This novel is set amidst the swirling currents of bloody oppression and resistance, factionalism, and clashing cultures along the eastern shores of the Great Sea, stretching from the cosmopolitan Greco-Roman cities of Antioch in the north and Alexandria in the south. Here, the first century world of the Pax Romana was anything but peaceful, and Hebrew culture and religion struggled for survival against the seductive influences of Hellenism.
A Wretched Man title is borrowed from Paul's self-designation. In his letter to the Romans, he writes the following, which also serves as the epigraph to the novel.
Paul's letters were the first preserved documents of the emerging Jesus movement, predating the gospels by a generation or two. When he wrote his letters, he had no expectation that they would one day be accorded the status of Holy Scripture. With the exception of Romans, which was written to a community he had not yet visited, all the letters were written to churches he had recently founded as a response to specific issues that had cropped up in his absence.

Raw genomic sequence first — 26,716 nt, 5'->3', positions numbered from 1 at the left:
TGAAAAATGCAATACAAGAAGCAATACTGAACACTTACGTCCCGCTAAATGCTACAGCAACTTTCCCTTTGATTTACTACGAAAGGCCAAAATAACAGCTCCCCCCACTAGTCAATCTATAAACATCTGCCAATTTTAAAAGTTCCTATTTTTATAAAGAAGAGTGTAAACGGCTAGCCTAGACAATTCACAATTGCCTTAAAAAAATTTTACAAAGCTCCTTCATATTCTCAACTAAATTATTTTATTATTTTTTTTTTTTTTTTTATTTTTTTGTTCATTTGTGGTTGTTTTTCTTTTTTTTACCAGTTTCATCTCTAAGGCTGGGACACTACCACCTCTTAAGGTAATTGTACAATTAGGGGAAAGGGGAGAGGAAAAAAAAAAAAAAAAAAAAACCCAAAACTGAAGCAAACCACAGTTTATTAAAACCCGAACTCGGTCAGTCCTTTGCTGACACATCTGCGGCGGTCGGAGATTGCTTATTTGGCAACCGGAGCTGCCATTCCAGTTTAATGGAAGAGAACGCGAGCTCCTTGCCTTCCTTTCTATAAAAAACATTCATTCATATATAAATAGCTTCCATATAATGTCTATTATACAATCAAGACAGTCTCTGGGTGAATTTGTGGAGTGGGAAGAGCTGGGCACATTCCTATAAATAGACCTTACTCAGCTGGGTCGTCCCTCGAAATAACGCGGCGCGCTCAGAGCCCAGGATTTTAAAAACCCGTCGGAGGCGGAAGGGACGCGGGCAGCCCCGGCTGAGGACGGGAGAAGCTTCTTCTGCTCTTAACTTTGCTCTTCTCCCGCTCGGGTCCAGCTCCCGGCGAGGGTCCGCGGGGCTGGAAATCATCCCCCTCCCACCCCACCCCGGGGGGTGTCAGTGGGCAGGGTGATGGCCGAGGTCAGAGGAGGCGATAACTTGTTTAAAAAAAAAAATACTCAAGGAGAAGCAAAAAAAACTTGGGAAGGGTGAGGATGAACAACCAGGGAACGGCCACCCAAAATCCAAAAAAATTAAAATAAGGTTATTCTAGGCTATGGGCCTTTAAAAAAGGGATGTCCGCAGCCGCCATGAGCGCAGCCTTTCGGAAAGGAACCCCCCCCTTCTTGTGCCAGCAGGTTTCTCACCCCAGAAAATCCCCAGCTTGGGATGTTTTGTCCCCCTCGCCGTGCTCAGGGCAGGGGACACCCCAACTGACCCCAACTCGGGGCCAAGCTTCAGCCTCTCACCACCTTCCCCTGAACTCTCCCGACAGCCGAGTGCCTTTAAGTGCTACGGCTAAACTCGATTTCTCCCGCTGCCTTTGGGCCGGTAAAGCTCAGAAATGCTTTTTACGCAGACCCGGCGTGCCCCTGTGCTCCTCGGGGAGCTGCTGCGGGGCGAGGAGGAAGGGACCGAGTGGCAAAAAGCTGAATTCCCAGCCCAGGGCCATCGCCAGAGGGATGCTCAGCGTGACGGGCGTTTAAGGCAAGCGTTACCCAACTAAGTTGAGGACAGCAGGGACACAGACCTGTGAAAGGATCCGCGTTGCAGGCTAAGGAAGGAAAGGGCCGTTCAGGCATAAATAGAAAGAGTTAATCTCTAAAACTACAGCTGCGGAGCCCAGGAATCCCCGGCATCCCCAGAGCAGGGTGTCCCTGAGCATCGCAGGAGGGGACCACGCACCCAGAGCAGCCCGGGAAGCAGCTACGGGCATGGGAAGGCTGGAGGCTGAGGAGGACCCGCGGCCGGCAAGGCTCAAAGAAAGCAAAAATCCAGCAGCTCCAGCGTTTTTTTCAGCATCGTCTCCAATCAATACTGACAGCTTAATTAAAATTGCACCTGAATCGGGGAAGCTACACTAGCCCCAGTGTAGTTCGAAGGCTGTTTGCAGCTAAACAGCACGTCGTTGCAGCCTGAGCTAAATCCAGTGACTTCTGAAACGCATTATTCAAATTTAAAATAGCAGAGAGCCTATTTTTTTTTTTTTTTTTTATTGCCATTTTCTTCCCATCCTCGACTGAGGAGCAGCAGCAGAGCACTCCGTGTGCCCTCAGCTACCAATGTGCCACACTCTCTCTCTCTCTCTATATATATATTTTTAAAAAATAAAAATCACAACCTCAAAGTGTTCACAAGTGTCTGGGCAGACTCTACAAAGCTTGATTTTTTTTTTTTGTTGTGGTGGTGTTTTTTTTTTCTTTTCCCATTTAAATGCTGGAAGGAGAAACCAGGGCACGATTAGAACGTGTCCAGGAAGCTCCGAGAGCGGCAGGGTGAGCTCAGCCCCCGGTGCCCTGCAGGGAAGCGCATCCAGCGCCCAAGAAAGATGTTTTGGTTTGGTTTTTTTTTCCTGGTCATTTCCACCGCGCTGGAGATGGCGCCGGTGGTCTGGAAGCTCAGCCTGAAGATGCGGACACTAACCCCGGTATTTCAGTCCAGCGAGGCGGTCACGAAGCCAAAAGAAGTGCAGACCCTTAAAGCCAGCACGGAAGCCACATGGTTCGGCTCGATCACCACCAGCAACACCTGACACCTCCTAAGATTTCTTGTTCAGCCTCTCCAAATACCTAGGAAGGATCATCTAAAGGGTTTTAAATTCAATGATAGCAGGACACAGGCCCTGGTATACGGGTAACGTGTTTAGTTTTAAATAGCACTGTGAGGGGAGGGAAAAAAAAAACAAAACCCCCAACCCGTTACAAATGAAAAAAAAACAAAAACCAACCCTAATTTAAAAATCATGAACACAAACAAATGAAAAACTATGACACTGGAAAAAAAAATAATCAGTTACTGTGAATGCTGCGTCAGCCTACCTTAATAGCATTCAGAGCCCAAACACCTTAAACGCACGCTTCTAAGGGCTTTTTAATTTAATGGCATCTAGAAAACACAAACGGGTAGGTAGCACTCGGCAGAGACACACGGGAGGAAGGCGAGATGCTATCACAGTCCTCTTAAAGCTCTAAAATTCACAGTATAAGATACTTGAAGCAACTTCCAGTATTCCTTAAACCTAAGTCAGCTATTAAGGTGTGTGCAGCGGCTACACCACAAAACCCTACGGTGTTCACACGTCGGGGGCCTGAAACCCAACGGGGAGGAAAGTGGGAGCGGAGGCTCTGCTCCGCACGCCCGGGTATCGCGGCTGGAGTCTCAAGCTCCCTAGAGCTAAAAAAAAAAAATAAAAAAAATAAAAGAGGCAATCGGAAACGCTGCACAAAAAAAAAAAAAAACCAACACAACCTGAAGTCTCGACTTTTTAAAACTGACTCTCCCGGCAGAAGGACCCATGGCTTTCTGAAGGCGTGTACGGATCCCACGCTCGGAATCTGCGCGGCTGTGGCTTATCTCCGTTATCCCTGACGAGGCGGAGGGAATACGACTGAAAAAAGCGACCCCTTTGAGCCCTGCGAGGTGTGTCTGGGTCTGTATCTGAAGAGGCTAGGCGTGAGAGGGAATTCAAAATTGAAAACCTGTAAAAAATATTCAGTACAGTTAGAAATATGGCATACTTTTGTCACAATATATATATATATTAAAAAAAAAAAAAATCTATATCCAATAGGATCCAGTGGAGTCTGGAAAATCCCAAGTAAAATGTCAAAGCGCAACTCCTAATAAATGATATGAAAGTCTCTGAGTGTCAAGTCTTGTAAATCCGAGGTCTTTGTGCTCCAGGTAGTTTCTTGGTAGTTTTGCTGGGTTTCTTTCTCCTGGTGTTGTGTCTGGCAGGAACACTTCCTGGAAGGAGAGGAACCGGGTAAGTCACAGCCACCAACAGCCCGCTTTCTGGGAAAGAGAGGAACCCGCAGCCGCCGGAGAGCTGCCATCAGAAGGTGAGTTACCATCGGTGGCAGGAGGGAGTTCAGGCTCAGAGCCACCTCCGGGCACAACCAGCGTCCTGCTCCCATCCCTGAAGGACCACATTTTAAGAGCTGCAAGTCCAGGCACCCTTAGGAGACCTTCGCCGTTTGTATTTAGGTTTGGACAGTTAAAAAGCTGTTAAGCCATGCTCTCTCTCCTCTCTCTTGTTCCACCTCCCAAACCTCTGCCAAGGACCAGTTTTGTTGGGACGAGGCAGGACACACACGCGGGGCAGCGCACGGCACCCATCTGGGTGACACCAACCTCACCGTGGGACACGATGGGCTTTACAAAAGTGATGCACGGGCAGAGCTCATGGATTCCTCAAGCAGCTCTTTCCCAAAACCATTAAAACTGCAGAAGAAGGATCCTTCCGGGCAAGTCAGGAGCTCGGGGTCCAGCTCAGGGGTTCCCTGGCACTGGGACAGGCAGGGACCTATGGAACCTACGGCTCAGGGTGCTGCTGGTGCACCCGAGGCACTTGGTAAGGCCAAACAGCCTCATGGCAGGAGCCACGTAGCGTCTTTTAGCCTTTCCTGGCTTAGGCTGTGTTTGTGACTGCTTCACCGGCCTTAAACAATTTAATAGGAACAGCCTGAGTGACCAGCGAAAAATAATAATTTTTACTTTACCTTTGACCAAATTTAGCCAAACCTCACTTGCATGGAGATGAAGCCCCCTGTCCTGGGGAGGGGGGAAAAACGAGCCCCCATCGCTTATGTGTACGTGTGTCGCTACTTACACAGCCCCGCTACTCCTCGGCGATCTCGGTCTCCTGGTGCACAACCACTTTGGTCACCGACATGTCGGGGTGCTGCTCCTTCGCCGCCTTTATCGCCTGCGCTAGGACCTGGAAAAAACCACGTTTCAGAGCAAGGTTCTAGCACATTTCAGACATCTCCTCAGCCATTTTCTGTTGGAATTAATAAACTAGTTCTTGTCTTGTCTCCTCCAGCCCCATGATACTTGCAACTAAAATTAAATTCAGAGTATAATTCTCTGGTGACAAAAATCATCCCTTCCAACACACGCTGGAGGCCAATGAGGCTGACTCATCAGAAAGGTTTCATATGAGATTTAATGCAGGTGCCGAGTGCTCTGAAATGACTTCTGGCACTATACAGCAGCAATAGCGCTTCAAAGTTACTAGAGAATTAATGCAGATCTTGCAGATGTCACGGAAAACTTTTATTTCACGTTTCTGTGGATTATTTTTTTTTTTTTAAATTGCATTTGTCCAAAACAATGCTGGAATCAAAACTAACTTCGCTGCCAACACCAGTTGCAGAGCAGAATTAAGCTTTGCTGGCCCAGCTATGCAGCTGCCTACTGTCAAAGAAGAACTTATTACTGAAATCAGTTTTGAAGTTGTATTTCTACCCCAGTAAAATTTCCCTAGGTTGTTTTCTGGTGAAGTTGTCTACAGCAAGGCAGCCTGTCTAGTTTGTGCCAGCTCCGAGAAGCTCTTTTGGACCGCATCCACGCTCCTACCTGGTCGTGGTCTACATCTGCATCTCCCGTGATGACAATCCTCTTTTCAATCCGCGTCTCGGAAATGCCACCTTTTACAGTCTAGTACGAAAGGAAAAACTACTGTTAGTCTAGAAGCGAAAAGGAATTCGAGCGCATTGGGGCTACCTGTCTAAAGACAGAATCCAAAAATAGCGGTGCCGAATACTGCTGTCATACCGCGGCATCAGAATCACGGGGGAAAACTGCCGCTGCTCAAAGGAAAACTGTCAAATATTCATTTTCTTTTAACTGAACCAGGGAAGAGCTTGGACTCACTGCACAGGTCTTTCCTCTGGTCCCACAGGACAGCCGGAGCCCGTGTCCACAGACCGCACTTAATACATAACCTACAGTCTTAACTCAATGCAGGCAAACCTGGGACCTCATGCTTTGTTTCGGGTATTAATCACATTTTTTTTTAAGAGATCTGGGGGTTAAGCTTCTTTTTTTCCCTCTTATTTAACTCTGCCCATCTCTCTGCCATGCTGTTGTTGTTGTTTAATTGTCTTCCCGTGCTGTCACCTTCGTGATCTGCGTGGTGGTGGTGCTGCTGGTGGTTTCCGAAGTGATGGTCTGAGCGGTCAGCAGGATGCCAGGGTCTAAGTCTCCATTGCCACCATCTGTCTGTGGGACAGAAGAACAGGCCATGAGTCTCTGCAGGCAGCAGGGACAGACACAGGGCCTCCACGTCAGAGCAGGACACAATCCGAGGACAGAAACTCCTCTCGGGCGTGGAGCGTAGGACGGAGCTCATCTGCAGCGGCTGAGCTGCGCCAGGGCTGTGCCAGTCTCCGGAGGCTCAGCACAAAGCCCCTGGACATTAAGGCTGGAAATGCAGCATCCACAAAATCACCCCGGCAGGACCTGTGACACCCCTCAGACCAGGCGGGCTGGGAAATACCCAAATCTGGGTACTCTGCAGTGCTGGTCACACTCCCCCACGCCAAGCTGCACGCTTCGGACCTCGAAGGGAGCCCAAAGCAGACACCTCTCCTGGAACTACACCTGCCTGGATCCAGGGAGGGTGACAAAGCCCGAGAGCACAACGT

The New Testament and other early writings contain numerous references to the siblings of Jesus, especially James. Most of these refer to events after the crucifixion of Jesus and indicate that Jesus' brother James became the leader of the Jesus movement based in Jerusalem.
Jesus authored no writings. Nor did any of those who followed him in the Galilee or during his fateful pilgrimage to Jerusalem. It fell to an outsider, who never met the anointed one from Nazareth and who first opposed the movement, to become its reporter, memorialist, essayist, interpreter, and promoter.
Paul the apostle. Paul the one untimely born. This is the story of Paul, a wretched man.
Readers are gushing!
"A stupendous novel"
"Regardless of your personal religious background, this book is absolutely breathtaking"
"Your novel was difficult to put down and brought to life a distant time and place with such humanity and liveliness"
"A truly significant work"